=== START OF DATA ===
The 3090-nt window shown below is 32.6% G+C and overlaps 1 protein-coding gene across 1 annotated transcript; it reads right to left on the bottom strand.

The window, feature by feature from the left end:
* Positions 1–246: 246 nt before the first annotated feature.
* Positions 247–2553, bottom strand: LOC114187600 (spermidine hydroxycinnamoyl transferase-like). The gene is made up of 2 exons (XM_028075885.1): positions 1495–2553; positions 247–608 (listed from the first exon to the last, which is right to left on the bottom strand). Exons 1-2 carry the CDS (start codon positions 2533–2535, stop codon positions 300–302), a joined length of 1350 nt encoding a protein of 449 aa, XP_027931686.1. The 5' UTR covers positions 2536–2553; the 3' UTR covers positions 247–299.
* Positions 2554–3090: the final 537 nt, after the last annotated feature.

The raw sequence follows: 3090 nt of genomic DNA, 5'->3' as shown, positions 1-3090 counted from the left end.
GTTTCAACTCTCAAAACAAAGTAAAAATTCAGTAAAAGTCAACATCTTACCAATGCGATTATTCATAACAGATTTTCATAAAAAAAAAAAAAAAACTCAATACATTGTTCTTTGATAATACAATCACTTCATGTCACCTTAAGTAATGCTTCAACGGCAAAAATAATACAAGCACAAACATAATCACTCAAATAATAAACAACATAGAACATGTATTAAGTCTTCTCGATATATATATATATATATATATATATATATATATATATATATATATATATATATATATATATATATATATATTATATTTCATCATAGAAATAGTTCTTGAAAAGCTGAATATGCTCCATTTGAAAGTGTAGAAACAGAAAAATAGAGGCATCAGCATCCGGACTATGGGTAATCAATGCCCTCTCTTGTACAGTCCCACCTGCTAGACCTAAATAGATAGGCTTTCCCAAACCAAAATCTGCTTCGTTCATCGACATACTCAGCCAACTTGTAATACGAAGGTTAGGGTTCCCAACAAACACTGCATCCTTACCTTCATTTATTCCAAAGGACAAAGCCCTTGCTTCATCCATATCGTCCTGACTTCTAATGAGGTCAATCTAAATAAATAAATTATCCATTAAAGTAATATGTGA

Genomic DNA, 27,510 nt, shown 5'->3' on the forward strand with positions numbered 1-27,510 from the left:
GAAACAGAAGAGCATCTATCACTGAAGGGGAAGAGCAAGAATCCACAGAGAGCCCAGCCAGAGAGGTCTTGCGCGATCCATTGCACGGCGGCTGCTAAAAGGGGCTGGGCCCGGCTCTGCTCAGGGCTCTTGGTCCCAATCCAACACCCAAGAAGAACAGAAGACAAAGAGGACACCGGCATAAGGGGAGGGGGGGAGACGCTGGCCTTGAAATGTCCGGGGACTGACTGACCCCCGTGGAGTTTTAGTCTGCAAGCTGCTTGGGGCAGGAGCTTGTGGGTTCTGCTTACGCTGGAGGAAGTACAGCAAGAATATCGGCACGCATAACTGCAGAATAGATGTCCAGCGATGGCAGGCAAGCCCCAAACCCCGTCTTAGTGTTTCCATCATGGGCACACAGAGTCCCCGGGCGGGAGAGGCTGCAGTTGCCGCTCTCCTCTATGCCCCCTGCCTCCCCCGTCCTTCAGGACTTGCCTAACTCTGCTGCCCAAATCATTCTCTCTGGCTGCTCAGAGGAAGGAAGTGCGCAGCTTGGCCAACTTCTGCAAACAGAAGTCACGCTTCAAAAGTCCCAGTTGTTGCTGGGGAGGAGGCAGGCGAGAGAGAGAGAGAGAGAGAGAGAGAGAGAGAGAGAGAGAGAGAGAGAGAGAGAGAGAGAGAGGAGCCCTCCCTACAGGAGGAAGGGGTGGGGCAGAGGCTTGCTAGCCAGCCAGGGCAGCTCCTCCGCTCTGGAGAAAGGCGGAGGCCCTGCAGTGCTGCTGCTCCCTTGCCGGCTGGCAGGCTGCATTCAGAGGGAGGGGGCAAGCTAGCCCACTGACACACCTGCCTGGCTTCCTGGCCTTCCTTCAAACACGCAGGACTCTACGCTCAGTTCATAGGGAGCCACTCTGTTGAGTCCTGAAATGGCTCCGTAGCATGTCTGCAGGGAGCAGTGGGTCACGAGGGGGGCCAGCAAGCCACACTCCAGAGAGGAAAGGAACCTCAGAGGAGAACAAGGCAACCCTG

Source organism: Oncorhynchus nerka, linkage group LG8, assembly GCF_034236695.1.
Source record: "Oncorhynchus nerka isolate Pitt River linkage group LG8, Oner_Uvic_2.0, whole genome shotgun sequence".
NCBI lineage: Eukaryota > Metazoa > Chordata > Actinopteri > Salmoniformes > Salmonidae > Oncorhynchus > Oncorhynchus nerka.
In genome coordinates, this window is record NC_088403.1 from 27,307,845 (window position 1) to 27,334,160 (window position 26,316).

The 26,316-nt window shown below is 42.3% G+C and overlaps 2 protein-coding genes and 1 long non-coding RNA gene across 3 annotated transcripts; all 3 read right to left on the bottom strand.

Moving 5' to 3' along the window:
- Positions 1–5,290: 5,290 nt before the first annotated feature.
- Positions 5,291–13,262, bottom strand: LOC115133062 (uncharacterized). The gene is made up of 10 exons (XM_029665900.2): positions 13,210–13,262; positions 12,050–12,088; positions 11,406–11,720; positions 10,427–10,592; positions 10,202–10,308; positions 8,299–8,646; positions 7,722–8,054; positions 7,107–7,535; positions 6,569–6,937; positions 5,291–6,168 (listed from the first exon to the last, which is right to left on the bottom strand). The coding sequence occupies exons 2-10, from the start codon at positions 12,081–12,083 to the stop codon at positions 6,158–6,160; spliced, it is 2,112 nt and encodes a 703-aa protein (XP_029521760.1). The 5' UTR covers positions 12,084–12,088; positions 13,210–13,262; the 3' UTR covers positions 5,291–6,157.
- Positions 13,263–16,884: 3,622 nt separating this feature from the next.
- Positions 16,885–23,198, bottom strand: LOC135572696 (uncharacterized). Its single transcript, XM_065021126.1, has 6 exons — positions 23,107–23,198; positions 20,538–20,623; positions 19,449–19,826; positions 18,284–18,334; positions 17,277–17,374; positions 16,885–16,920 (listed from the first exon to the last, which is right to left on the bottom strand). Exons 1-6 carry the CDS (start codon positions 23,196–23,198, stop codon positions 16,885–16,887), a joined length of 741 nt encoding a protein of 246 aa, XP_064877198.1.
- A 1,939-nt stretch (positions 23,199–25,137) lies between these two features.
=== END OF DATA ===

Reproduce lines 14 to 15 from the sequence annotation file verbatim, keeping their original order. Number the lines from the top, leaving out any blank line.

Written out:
The 26,316-nt window shown below is 42.3% G+C and overlaps 2 protein-coding genes and 1 long non-coding RNA gene across 3 annotated transcripts; all 3 read right to left on the bottom strand.

Moving 5' to 3' along the window: